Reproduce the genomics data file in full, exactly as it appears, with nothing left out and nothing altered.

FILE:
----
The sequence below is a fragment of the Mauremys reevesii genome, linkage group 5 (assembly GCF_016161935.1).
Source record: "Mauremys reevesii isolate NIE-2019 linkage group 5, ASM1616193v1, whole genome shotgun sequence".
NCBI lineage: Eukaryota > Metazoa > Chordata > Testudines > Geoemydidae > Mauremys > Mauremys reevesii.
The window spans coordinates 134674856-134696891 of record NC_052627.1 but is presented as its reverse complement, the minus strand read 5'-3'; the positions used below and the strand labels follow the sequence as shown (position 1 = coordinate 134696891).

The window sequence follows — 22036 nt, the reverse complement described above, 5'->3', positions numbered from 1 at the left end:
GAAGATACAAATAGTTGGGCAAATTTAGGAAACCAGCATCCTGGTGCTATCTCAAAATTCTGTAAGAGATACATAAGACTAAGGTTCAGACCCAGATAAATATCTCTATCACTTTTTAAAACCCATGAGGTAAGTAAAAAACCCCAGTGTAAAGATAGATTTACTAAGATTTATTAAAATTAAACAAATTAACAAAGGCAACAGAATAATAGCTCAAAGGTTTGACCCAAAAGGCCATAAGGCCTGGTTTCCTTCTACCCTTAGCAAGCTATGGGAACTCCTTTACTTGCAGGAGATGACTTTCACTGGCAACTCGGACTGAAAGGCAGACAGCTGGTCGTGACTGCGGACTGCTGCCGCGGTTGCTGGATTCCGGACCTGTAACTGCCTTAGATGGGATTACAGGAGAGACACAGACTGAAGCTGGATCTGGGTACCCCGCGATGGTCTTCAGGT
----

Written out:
The sequence below is a fragment of the Mauremys reevesii genome, linkage group 5 (assembly GCF_016161935.1).
Source record: "Mauremys reevesii isolate NIE-2019 linkage group 5, ASM1616193v1, whole genome shotgun sequence".
NCBI lineage: Eukaryota > Metazoa > Chordata > Testudines > Geoemydidae > Mauremys > Mauremys reevesii.
The window spans coordinates 134674856-134696891 of record NC_052627.1 but is presented as its reverse complement, the minus strand read 5'-3'; the positions used below and the strand labels follow the sequence as shown (position 1 = coordinate 134696891).

The window sequence follows — 22036 nt, the reverse complement described above, 5'->3', positions numbered from 1 at the left end:
GAAGATACAAATAGTTGGGCAAATTTAGGAAACCAGCATCCTGGTGCTATCTCAAAATTCTGTAAGAGATACATAAGACTAAGGTTCAGACCCAGATAAATATCTCTATCACTTTTTAAAACCCATGAGGTAAGTAAAAAACCCCAGTGTAAAGATAGATTTACTAAGATTTATTAAAATTAAACAAATTAACAAAGGCAACAGAATAATAGCTCAAAGGTTTGACCCAAAAGGCCATAAGGCCTGGTTTCCTTCTACCCTTAGCAAGCTATGGGAACTCCTTTACTTGCAGGAGATGACTTTCACTGGCAACTCGGACTGAAAGGCAGACAGCTGGTCGTGACTGCGGACTGCTGCCGCGGTTGCTGGATTCCGGACCTGTAACTGCCTTAGATGGGATTACAGGAGAGACACAGACTGAAGCTGGATCTGGGTACCCCGCGATGGTCTTCAGGT